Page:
1. Sam Peckinpah’s Legendary Westerns
This gathering of four very different Westerns directed by the late Peckinpah between 1962 and 1973 presents a wider, more inclusive vision of this genre than any other filmmaker’s, and yes, I love John Ford and Howard Hawks, too. Peckinpah was so openhearted yet so cynical (he clearly loved the over-the-hill outlaws in his masterpiece The Wild Bunch, but knew their bad deeds doomed them to die grisly deaths), so celebratory yet so mournful (Pat Garrett & Billy the Kid is a bluesy folk elegy for the Old West and the Western itself, even without costar Bob Dylan’s grandly dolorous soundtrack). Add the contemplative Ride the High Country and the boisterous Ballad of Cable Hogue and you get a fully imagined portrait not just of the West but of America, which Peckinpah, like so many great artists, saw as a place of endless opportunity and soul-crushing difficulty. The set has a stagecoach-full of extras and commentaries by some of the best Peckinpah analysts. But it also contains tremendously moving — and glowingly relevant — stories of friendship, romance, betrayal, confusion, despair, and elation…Well, you best get off your high horse, grab some grub, and gather round Sam Peckinpah’s campfire.
2. The Cary Grant Box Set
In a year that saw star-themed boxed sets go haywire — hey, who doesn’t adore Jimmy Stewart, but did we really need a collection that includes Firecreek and The Cheyenne Social Club? — this was the classiest act from the movies’ classiest male star. The Cary Grant Box Set is the crème de la Cary, from His Girl Friday (only the fastest, wittiest comedy ever filmed) to Holiday (only the most touching movie that Grant or costar Katharine Hepburn ever appeared in), plus three more worthies (Only Angels Have Wings, The Talk of the Town, The Awful Truth), all made between 1937 and 1942. Add shrewd comments from critic-historians David Thomson and Todd McCarthy and you’ve got a box of pure pleasure.
3. Pandora’s Box
American actress Louise Brooks ascended into movie heaven as Lulu, the sensuous protagonist of G.W. Pabst’s thrilling 1929 German silent film. Her ink-black hair cut with severe bangs, Lulu is irresistible to men, a wanton woman who knows exactly what she’s doing…until she falls for Jack the Ripper. This superlative Criterion Collection package is half Pandora, half Louise: The second disc is given over to lengthy interviews and profiles of the charismatic actress; the small book enclosed includes the famous 1979 Kenneth Tynan New Yorker profile of Brooks that restored the then-nearly forgotten actress to prominence.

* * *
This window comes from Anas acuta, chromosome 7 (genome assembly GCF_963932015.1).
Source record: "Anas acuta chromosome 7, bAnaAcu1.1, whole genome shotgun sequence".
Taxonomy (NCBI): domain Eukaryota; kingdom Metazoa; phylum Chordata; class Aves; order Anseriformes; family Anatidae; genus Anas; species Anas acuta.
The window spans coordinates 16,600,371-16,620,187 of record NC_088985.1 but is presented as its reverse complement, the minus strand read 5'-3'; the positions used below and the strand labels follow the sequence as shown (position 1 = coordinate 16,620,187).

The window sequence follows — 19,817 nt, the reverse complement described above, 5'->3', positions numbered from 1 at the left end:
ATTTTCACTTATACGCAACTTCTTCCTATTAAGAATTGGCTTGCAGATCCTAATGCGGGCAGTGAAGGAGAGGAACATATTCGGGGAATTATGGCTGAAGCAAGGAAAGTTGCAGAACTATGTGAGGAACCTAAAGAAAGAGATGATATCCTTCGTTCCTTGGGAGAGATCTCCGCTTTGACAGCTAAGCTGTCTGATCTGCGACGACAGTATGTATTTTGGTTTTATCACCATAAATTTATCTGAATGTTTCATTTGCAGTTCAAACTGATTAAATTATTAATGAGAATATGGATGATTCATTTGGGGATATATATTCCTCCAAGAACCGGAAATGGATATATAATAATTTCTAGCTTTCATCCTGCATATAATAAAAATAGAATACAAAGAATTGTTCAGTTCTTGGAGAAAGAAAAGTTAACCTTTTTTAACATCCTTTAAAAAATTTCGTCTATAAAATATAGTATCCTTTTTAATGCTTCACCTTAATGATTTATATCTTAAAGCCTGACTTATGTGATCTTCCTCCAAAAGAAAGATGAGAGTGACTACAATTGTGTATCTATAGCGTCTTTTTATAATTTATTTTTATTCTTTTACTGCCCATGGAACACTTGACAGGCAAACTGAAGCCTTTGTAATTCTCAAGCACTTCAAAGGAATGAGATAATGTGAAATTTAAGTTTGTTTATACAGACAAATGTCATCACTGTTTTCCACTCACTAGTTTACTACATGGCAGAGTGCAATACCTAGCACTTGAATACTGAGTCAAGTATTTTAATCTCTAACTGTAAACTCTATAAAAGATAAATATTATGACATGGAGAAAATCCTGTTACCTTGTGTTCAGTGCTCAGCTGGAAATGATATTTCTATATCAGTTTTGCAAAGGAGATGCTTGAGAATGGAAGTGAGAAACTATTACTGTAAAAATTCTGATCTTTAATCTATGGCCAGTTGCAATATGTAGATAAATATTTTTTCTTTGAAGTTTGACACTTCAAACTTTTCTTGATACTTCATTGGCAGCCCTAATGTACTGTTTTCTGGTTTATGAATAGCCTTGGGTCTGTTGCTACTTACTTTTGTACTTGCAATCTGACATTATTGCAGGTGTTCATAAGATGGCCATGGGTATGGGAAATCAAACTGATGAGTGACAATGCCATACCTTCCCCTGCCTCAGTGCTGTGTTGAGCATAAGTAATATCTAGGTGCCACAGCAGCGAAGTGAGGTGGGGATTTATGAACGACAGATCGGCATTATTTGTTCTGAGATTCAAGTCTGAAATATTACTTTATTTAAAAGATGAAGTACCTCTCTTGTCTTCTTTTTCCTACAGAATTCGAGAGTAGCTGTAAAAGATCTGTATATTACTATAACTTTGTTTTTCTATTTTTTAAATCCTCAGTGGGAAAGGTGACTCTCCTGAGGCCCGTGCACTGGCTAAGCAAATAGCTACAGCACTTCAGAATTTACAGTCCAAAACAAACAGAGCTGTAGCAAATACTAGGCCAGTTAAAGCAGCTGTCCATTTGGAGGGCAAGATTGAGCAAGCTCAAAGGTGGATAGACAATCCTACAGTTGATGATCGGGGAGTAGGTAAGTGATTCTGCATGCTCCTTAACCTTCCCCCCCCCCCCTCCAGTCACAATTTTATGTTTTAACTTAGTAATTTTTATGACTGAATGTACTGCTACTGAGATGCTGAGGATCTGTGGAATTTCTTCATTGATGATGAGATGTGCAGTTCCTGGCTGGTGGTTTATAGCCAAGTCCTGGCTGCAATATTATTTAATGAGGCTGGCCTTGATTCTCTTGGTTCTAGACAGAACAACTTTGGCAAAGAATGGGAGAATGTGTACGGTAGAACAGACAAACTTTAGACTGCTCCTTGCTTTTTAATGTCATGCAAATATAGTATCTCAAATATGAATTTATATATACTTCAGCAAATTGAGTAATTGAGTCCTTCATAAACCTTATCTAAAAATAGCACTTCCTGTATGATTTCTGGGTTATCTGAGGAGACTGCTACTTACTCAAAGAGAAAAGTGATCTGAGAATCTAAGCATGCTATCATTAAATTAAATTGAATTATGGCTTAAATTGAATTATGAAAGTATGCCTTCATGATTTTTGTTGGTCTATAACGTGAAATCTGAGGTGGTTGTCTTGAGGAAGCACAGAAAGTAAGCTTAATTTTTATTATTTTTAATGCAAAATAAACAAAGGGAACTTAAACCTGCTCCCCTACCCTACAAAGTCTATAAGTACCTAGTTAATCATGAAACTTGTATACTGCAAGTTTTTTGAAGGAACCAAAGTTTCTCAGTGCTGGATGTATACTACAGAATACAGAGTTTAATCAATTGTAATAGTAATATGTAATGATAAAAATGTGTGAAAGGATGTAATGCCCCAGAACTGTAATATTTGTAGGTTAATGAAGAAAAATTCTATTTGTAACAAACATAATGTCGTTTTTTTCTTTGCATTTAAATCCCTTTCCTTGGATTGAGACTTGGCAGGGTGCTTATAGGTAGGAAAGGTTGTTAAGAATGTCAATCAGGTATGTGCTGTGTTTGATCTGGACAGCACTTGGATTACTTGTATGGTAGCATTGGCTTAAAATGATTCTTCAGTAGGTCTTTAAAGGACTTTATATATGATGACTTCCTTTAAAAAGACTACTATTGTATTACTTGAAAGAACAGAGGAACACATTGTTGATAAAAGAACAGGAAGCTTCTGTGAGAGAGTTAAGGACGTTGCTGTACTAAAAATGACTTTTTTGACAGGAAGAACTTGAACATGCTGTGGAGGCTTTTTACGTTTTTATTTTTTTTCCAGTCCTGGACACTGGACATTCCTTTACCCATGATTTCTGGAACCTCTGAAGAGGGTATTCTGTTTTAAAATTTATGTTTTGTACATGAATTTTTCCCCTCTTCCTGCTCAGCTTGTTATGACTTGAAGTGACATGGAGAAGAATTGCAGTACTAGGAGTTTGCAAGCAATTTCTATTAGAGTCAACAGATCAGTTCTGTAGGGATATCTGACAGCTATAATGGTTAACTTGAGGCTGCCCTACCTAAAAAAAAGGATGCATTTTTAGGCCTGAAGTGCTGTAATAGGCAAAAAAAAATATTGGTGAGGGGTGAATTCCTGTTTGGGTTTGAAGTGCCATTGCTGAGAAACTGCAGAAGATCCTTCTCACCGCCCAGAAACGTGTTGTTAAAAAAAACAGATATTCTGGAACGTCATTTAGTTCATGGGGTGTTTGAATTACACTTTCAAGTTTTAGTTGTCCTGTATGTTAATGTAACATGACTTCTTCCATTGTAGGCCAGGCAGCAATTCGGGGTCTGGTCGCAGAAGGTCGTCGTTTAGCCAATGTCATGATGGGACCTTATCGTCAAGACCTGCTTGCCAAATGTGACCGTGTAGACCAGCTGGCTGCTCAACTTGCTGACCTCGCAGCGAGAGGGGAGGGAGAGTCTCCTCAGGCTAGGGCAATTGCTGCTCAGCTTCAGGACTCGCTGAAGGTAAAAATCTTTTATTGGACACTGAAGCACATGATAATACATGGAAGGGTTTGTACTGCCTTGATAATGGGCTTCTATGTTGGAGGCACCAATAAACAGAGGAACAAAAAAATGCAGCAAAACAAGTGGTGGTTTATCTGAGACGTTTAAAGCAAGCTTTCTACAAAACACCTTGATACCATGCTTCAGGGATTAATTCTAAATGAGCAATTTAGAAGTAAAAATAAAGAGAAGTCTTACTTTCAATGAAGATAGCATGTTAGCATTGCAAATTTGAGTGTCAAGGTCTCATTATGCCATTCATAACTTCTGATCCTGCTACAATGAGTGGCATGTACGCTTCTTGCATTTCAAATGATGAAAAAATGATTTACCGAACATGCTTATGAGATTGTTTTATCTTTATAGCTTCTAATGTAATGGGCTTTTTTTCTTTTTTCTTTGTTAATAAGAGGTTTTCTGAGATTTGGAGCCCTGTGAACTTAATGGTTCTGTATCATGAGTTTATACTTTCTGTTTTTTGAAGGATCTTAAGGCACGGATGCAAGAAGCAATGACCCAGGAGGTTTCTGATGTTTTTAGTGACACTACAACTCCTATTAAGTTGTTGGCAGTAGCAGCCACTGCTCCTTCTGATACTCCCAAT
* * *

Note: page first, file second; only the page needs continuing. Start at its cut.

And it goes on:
4. Reds 25th Anniversary Edition
For years, admirers of Warren Beatty’s magisterial, sexy, knotty examination of journalist/American Communist John Reed have been awaiting its DVD release; it turns out that after 25 years, the movie has only increased in power and relevance. Beatty as Reed, Diane Keaton as his lover Louise Bryant (possibly her finest performance ever), and Jack Nicholson as Eugene O’Neill (back when Nicholson was still acting, not doing variations on Jack Nicholson the Oscar-Night Crazy Guy) all bring their collective intelligence to a large-canvas epic. Beatty, who doesn’t have much use for looking back and second-guessing, provides generously insightful comments.
5. The Comeback The Complete Only Season
Lisa Kudrow’s wickedly smart satire of reality TV, network sitcoms, and her own Friends image was idiotically misunderstood by most critics and cruelly canceled by HBO after a mere 13 episodes. Fortunately, Kudrow and co-creator Michael Patrick King (Sex and the City) will always have this DVD collection showcasing their glorious creation: Valerie Cherish (Kudrow), a former sitcom star trying to make, yes, a comeback. The commentaries are witty and bitter in just the right proportion.